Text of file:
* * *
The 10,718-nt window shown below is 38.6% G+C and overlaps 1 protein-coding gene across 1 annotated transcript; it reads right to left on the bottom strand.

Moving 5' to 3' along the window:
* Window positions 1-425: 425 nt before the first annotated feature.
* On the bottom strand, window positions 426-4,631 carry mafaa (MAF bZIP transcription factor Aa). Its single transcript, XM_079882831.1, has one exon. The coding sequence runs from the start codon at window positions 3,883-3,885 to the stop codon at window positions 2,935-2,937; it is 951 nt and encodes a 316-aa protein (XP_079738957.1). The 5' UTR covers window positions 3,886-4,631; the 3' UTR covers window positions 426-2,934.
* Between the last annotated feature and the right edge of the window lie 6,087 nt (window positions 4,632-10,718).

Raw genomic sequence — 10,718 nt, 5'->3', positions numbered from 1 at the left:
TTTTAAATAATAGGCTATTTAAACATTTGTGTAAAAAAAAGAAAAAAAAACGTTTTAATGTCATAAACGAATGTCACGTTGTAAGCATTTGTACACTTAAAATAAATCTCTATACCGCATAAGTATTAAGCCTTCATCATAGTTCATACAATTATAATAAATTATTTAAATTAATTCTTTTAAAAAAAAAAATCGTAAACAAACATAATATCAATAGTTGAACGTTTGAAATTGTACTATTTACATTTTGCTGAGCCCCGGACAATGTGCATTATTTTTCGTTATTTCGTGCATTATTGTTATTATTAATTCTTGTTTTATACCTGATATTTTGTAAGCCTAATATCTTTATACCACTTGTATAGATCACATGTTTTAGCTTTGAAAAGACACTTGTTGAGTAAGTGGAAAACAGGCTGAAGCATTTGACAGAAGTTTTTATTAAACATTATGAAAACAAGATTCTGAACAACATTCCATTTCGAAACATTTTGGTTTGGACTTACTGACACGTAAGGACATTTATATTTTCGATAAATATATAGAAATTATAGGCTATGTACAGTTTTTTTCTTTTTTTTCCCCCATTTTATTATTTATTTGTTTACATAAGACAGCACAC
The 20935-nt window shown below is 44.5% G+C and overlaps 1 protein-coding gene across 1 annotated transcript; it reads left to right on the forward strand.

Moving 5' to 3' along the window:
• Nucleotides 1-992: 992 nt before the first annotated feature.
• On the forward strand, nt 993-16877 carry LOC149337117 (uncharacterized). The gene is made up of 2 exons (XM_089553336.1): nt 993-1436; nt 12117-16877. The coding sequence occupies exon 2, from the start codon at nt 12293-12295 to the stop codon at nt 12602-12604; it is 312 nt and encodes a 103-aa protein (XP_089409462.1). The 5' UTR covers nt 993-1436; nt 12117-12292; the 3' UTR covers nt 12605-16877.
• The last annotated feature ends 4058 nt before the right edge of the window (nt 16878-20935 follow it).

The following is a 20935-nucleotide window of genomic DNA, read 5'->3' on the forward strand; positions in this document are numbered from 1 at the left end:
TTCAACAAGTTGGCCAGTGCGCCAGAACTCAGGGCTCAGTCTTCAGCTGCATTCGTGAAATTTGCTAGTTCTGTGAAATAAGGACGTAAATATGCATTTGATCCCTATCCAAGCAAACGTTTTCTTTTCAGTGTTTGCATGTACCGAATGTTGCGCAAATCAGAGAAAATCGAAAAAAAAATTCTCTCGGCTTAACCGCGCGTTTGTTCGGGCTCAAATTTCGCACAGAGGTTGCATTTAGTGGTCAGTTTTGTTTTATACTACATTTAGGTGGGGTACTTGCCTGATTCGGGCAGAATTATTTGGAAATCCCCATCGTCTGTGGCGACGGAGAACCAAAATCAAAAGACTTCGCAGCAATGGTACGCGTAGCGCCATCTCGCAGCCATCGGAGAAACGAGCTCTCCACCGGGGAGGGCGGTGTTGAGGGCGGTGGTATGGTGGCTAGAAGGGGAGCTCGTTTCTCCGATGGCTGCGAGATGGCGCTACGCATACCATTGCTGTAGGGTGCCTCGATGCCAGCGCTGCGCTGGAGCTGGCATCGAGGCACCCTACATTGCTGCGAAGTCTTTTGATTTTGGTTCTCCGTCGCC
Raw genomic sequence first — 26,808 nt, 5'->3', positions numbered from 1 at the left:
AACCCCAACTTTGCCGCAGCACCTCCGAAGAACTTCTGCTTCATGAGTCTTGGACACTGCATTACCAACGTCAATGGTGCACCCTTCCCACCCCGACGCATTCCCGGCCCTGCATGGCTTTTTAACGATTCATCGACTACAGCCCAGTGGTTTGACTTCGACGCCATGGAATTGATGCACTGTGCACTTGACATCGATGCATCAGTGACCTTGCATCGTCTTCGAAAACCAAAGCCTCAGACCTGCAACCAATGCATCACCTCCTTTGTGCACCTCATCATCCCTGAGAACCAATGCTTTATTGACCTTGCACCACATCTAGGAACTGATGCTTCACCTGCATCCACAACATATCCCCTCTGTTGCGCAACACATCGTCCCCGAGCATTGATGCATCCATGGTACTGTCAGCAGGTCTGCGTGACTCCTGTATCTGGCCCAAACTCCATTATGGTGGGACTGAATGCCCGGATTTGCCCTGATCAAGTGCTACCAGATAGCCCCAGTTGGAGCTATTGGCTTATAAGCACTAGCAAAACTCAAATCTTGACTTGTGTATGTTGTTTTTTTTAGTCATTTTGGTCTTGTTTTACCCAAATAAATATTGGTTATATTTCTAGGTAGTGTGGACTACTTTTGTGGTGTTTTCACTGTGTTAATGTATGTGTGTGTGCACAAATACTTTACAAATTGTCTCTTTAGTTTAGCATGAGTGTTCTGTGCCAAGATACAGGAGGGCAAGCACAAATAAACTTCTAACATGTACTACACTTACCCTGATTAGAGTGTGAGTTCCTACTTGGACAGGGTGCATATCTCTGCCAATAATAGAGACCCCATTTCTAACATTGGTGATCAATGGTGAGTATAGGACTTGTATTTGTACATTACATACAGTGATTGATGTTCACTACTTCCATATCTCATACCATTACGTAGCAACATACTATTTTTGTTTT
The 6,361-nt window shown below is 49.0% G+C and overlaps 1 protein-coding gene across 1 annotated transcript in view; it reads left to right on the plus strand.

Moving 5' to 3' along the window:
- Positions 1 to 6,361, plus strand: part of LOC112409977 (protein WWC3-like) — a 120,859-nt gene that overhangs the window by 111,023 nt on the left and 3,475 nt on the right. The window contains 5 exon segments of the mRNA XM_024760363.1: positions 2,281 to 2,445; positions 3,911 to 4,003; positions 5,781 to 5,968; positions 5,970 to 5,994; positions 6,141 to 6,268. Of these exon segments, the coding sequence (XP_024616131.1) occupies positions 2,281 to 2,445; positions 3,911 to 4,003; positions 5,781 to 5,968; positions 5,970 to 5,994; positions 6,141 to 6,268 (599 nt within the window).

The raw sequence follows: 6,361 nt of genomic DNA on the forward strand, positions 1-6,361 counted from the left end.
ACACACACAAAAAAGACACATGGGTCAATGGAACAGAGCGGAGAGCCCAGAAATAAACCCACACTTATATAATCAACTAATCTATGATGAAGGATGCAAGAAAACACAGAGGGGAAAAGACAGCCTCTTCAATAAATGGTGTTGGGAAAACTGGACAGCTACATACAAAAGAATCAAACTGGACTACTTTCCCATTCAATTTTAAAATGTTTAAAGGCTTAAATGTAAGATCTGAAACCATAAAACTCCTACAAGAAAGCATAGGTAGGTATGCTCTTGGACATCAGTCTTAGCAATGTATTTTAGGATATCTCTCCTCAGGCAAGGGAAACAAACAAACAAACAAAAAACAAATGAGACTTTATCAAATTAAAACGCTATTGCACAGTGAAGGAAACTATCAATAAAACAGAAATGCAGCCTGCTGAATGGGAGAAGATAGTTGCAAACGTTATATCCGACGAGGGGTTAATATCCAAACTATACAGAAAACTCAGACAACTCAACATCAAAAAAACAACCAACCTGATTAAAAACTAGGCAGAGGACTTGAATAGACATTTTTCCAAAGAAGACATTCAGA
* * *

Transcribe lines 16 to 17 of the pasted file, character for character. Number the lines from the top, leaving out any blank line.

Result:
AACCCCAACTTTGCCGCAGCACCTCCGAAGAACTTCTGCTTCATGAGTCTTGGACACTGCATTACCAACGTCAATGGTGCACCCTTCCCACCCCGACGCATTCCCGGCCCTGCATGGCTTTTTAACGATTCATCGACTACAGCCCAGTGGTTTGACTTCGACGCCATGGAATTGATGCACTGTGCACTTGACATCGATGCATCAGTGACCTTGCATCGTCTTCGAAAACCAAAGCCTCAGACCTGCAACCAATGCATCACCTCCTTTGTGCACCTCATCATCCCTGAGAACCAATGCTTTATTGACCTTGCACCACATCTAGGAACTGATGCTTCACCTGCATCCACAACATATCCCCTCTGTTGCGCAACACATCGTCCCCGAGCATTGATGCATCCATGGTACTGTCAGCAGGTCTGCGTGACTCCTGTATCTGGCCCAAACTCCATTATGGTGGGACTGAATGCCCGGATTTGCCCTGATCAAGTGCTACCAGATAGCCCCAGTTGGAGCTATTGGCTTATAAGCACTAGCAAAACTCAAATCTTGACTTGTGTATGTTGTTTTTTTTAGTCATTTTGGTCTTGTTTTACCCAAATAAATATTGGTTATATTTCTAGGTAGTGTGGACTACTTTTGTGGTGTTTTCACTGTGTTAATGTATGTGTGTGTGCACAAATACTTTACAAATTGTCTCTTTAGTTTAGCATGAGTGTTCTGTGCCAAGATACAGGAGGGCAAGCACAAATAAACTTCTAACATGTACTACACTTACCCTGATTAGAGTGTGAGTTCCTACTTGGACAGGGTGCATATCTCTGCCAATAATAGAGACCCCATTTCTAACATTGGTGATCAATGGTGAGTATAGGACTTGTATTTGTACATTACATACAGTGATTGATGTTCACTACTTCCATATCTCATACCATTACGTAGCAACATACTATTTTTGTTTT
The 6,361-nt window shown below is 49.0% G+C and overlaps 1 protein-coding gene across 1 annotated transcript in view; it reads left to right on the plus strand.